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What the end of the electricity and gas price brakes means for you

Lindner calls it a day

Only households that are still on expensive tariffs would have benefited from the extension of the....aussiedlerbote.de
Only households that are still on expensive tariffs would have benefited from the extension of the energy price brakes..aussiedlerbote.de

What the end of the electricity and gas price brakes means for you

Surprisingly, the energy price brakes will not be extended until the end of March 2024, but will be terminated at the end of the year. Finance Minister Lindner is thus responding to the Federal Constitutional Court's budget ruling. Will it now be expensive for consumers?

The good news is that electricity and gas prices have fallen again since last winter. Also thanks to the corresponding price brakes. The bad news is that Federal Finance Minister Christian Lindner is ending the price brakes at the end of the year.

With the price brakes, the state has been officially helping its citizens since March 2023 to cope with the exorbitant energy costs at the time. They applied retroactively for January and February. The energy price brakes cap 80 percent of the previous year's consumption at the energy price - 12 cents for gas and 40 cents for electricity, both per kilowatt hour. Consumption in excess of this is billed at the energy price of the current gas or electricity tariff.

The comparison portal Verivox came to the conclusion a few days ago that the extension of the price brakes for electricity and gas until the end of March 2024 would have only slightly reduced the burden on households in Germany, according to an analysis. Electricity costs would have barely fallen by 0.3 percent on average, while gas would have been 1.1 percent cheaper. The average electricity costs would have fallen from 1457 euros to 1452 euros per year. This would have meant a saving of 5 euros.

Prices for new customers below the price thresholds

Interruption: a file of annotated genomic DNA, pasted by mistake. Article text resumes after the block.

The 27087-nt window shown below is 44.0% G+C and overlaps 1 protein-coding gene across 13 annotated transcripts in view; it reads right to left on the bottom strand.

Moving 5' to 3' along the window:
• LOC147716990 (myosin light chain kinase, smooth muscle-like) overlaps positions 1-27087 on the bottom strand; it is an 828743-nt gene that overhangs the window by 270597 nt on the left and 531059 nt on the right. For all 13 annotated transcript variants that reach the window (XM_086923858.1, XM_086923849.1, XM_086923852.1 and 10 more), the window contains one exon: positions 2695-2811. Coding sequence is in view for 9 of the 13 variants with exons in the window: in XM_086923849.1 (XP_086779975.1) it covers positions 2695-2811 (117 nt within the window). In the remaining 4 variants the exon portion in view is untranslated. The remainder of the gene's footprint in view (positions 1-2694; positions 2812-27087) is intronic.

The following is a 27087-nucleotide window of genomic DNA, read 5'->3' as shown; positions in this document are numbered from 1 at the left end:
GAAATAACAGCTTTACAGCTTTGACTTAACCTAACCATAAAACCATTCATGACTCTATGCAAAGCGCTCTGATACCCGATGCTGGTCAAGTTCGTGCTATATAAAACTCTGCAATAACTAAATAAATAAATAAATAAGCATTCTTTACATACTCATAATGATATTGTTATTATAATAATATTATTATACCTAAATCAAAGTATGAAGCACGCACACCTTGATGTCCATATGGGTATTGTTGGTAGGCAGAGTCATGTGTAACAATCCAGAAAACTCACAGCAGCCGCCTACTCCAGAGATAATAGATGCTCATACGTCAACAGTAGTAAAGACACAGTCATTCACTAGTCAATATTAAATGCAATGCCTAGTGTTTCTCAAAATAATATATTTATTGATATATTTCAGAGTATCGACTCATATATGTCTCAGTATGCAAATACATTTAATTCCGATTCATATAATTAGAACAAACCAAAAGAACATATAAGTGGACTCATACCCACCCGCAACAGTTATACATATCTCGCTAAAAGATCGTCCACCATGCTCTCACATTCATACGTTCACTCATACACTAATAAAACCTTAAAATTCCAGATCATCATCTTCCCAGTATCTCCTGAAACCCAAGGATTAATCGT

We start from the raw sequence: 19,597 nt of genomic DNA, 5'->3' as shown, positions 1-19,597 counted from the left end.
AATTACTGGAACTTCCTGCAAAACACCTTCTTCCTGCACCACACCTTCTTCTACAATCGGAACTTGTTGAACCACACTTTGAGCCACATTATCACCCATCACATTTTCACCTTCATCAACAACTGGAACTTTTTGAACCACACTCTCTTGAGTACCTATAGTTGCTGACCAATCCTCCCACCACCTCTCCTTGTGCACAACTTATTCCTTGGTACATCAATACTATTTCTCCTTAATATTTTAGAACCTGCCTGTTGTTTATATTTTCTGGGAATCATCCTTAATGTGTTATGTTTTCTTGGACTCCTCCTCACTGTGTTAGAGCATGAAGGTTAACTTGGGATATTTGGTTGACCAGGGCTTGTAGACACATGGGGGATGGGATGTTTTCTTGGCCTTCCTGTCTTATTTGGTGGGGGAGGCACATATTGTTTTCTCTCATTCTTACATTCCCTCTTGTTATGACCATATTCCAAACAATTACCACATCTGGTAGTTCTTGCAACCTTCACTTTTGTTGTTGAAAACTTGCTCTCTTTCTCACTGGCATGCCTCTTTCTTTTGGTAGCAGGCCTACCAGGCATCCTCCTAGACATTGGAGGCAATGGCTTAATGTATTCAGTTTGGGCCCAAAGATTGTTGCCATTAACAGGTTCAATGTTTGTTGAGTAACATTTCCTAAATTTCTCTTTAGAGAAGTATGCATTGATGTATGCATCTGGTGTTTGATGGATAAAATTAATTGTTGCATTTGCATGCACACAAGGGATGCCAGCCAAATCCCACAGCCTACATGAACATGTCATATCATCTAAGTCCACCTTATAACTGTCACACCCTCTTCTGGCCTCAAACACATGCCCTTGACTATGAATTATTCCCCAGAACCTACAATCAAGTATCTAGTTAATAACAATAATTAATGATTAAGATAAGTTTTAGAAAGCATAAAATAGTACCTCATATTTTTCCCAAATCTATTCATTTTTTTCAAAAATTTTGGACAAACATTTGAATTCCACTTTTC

The price brake currently applies primarily to basic supply tariffs, as tariffs for new customers are already below the state price cap across the board and do not require state subsidies. If only the local basic supply tariffs are considered, the relief provided by the electricity price brake is somewhat higher. Here, electricity costs are currently falling from an average of €1841 to €1821. This corresponds to a reduction of 1.1 percent or 20 euros.

The average gas costs for 20,000 kilowatt hours would have fallen by 27 euros from 2420 euros to 2393 euros by the end of March as a result of the extension of the gas price brake. This would have corresponded to a reduction of 1.1 percent if the reduced VAT rate had applied until the end of March. Due to the abolition of the reduced VAT rate from the end of February, annual gas costs would have amounted to 2411 euros. Only households that are still supplied with the expensive basic gas supply would be relieved. Here, the annual costs would have fallen by 80 euros from 3066 euros to 2986 euros.

This is because the prices for new customers are far below this price threshold. A kilowatt hour of electricity on the cheapest available tariff with recommendable conditions currently costs an average of 27 cents, while gas costs around 9 cents per kilowatt hour. Depending on consumption, households can therefore save several hundred euros a year by switching from the local basic supply. Switching from the basic supply is possible at any time with 14 days' notice, and the new energy supplier will take care of deregistration with the previous supplier.

Conclusion: The end of the measures is not a break in the leg. Only households that are still on expensive tariffs would have benefited from the extension of the energy price brakes. However, they could save considerably more by choosing a cheaper electricity and/or gas tariff. Anyone currently paying more than 12 cents per kilowatt hour for gas and more than 40 cents per kilowatt hour for electricity, which are the caps for the price brakes, should definitely switch tariffs.

Source: www.ntv.de

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